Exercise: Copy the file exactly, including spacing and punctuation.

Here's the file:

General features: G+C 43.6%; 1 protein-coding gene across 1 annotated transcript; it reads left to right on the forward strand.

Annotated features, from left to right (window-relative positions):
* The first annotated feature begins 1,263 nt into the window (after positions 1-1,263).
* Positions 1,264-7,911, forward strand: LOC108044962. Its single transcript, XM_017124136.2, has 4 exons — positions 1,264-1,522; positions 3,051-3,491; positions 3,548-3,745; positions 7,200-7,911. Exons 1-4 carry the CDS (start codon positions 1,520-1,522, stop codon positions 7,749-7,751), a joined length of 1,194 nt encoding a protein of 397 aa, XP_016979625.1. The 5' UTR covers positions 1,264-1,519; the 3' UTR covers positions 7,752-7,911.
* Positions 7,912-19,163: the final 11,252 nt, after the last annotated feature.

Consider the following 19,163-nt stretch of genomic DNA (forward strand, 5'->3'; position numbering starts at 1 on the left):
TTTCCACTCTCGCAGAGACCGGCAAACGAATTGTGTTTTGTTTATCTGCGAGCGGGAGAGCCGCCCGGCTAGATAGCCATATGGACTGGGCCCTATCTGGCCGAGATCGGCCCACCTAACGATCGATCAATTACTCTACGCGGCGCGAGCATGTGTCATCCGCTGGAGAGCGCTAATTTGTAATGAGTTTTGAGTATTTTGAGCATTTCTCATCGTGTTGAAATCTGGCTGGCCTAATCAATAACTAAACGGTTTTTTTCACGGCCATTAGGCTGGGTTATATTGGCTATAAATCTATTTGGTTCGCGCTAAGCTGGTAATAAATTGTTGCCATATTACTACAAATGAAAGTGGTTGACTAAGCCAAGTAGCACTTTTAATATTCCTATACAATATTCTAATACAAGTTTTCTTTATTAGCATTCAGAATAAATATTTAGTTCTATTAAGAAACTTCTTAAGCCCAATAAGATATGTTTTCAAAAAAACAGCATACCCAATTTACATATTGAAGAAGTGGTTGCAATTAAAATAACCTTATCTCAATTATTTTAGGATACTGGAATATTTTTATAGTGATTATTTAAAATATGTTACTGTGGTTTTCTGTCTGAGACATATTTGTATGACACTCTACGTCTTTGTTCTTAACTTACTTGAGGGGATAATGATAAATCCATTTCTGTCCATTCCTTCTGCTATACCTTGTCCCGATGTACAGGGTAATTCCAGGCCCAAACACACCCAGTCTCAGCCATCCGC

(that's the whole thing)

General features: G+C 43.6%; 1 protein-coding gene across 1 annotated transcript; it reads left to right on the forward strand.

Annotated features, from left to right (window-relative positions):
* The first annotated feature begins 1,263 nt into the window (after positions 1-1,263).
* Positions 1,264-7,911, forward strand: LOC108044962. Its single transcript, XM_017124136.2, has 4 exons — positions 1,264-1,522; positions 3,051-3,491; positions 3,548-3,745; positions 7,200-7,911. Exons 1-4 carry the CDS (start codon positions 1,520-1,522, stop codon positions 7,749-7,751), a joined length of 1,194 nt encoding a protein of 397 aa, XP_016979625.1. The 5' UTR covers positions 1,264-1,519; the 3' UTR covers positions 7,752-7,911.
* Positions 7,912-19,163: the final 11,252 nt, after the last annotated feature.

Consider the following 19,163-nt stretch of genomic DNA (forward strand, 5'->3'; position numbering starts at 1 on the left):
TTTCCACTCTCGCAGAGACCGGCAAACGAATTGTGTTTTGTTTATCTGCGAGCGGGAGAGCCGCCCGGCTAGATAGCCATATGGACTGGGCCCTATCTGGCCGAGATCGGCCCACCTAACGATCGATCAATTACTCTACGCGGCGCGAGCATGTGTCATCCGCTGGAGAGCGCTAATTTGTAATGAGTTTTGAGTATTTTGAGCATTTCTCATCGTGTTGAAATCTGGCTGGCCTAATCAATAACTAAACGGTTTTTTTCACGGCCATTAGGCTGGGTTATATTGGCTATAAATCTATTTGGTTCGCGCTAAGCTGGTAATAAATTGTTGCCATATTACTACAAATGAAAGTGGTTGACTAAGCCAAGTAGCACTTTTAATATTCCTATACAATATTCTAATACAAGTTTTCTTTATTAGCATTCAGAATAAATATTTAGTTCTATTAAGAAACTTCTTAAGCCCAATAAGATATGTTTTCAAAAAAACAGCATACCCAATTTACATATTGAAGAAGTGGTTGCAATTAAAATAACCTTATCTCAATTATTTTAGGATACTGGAATATTTTTATAGTGATTATTTAAAATATGTTACTGTGGTTTTCTGTCTGAGACATATTTGTATGACACTCTACGTCTTTGTTCTTAACTTACTTGAGGGGATAATGATAAATCCATTTCTGTCCATTCCTTCTGCTATACCTTGTCCCGATGTACAGGGTAATTCCAGGCCCAAACACACCCAGTCTCAGCCATCCGC